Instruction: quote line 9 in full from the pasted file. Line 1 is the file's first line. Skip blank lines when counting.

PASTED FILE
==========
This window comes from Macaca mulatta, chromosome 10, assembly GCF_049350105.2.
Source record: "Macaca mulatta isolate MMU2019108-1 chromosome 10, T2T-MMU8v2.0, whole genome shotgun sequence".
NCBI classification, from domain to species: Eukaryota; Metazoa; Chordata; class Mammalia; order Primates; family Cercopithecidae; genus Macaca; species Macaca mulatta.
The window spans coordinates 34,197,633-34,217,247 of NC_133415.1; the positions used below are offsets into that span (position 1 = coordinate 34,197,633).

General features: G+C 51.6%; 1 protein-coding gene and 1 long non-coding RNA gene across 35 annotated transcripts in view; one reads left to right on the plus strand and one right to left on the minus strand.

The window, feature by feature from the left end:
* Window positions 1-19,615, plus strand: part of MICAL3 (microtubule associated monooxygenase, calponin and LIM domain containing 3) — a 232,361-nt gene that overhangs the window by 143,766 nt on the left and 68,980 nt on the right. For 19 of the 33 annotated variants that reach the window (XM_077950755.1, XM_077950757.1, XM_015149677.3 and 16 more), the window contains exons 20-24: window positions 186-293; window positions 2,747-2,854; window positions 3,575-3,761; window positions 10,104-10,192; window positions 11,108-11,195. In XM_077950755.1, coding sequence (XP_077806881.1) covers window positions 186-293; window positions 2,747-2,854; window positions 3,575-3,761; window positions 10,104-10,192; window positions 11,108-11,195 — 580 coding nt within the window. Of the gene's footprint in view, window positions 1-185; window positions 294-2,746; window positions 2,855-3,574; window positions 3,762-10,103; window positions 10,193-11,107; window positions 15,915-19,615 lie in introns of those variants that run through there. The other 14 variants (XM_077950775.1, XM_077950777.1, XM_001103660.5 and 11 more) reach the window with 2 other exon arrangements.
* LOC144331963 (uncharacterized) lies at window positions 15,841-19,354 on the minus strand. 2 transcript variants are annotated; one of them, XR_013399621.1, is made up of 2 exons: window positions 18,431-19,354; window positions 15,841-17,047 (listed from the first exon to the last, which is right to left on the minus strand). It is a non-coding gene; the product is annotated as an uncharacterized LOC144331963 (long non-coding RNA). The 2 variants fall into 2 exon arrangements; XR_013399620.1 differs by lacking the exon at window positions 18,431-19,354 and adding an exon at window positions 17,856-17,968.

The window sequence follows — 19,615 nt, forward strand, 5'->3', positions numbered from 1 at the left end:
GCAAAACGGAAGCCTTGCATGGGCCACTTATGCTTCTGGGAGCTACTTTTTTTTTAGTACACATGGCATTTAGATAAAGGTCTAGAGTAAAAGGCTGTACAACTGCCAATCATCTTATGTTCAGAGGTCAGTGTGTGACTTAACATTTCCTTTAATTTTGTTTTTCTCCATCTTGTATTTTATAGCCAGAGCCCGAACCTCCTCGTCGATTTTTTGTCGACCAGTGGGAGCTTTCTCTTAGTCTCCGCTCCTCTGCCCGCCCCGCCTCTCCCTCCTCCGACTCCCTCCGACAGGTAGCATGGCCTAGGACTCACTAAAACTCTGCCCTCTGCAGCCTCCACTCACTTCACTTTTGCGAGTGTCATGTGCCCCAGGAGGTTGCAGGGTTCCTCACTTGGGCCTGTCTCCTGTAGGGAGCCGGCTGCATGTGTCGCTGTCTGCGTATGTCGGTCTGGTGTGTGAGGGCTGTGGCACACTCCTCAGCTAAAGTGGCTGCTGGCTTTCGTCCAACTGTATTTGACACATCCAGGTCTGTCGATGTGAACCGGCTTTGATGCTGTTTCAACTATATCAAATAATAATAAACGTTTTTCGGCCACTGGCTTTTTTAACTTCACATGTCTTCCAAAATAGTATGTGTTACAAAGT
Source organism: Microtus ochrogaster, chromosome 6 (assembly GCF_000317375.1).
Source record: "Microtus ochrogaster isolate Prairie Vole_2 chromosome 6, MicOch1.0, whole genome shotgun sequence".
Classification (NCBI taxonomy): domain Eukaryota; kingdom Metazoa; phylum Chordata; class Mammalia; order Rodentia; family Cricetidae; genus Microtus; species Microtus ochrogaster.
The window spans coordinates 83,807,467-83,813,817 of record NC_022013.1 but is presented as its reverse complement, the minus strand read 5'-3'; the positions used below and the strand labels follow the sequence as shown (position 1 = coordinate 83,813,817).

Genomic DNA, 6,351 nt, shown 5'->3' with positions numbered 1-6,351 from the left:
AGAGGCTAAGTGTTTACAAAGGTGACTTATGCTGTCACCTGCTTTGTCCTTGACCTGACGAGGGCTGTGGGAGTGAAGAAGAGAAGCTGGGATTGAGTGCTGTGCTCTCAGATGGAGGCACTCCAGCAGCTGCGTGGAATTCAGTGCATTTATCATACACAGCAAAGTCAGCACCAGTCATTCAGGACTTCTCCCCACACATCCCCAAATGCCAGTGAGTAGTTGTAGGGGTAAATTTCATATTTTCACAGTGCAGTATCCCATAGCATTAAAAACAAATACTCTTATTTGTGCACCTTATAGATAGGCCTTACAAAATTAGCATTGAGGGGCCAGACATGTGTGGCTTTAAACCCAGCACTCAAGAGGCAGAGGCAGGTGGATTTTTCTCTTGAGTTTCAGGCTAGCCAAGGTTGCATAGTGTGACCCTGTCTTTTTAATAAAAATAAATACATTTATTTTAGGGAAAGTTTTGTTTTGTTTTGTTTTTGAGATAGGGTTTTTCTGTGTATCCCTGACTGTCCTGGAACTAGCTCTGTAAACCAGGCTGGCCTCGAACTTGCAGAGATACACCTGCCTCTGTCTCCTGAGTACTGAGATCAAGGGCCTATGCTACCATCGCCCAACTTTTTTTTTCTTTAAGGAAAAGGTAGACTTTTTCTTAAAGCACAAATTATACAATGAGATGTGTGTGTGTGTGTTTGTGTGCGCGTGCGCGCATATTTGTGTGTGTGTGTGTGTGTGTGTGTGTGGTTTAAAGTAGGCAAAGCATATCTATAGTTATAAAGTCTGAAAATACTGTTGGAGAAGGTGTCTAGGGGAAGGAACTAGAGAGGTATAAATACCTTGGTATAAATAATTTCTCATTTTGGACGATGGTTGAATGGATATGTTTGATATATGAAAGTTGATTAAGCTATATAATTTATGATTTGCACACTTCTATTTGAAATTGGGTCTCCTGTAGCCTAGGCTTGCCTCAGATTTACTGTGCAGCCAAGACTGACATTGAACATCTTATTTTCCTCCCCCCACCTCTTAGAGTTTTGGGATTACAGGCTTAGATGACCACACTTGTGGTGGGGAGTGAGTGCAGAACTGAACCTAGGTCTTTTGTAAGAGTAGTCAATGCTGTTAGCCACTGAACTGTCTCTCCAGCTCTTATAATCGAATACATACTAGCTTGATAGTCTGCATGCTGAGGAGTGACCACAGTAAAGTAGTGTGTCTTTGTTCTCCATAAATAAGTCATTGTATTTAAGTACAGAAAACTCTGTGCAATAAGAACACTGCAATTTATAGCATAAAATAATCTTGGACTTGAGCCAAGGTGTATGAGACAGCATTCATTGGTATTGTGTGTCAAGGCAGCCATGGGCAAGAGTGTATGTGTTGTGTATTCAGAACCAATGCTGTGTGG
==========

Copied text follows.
The window sequence follows — 19,615 nt, forward strand, 5'->3', positions numbered from 1 at the left end: